In respect of risks arising particularly for pregnant employees or their baby, if the risk cannot be removed the employee is entitled to be suspended on normal pay.  So does the risk of contracting coronavirus through conditions at work mean pregnant employees can choose to remain away from work at full pay?

Provided the employer is taking all reasonable steps to avoid exposure in the workplace, the condition of concern is likely to be proximity to other people.  Assuming homeworking is not an option, the in-work risk might be addressed by, for example, increased space around a workstation.  However, and as may be quite expected given the current lack of knowledge about coronavirus, what if that doesn’t go far enough to satisfy the employee still worried about risk to her baby?

Risk? What risk?

It may be important to note that, in the context of any infectious or contagious disease, when deciding if paid suspension is required to avoid a risk, the risk being considered is that which is in addition to that outside the workplace (MHSW regulation 16(4)).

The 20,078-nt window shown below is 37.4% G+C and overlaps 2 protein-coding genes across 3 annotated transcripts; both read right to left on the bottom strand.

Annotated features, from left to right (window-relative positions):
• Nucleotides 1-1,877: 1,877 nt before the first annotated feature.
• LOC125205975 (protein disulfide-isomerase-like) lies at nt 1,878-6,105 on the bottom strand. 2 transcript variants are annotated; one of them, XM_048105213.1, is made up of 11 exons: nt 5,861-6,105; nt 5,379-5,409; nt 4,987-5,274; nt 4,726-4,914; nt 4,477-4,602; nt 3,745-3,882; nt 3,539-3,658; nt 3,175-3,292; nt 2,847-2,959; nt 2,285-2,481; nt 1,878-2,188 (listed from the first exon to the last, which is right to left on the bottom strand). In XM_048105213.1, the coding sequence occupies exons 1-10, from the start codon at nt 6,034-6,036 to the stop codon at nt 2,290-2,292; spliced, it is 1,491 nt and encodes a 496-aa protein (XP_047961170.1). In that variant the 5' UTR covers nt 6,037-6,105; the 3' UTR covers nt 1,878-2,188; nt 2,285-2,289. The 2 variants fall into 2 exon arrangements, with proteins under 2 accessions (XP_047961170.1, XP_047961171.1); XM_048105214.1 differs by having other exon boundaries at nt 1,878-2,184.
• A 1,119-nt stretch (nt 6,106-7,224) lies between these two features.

Where government guidance is that pregnant employees are “strongly advised” against socialising with anyone in their homes or mixing in the social community, what additional risk arises by being near colleagues at work?

Put another way, if outside work the pregnant employee is not required to take the strict measure of ‘isolating’ on government advice but is in social contact with other people, albeit while still exercising quite stringent ‘social distancing’, is she being exposed in work to any significant risk in addition to the risk to which she exposes herself outside work?  Arguably not.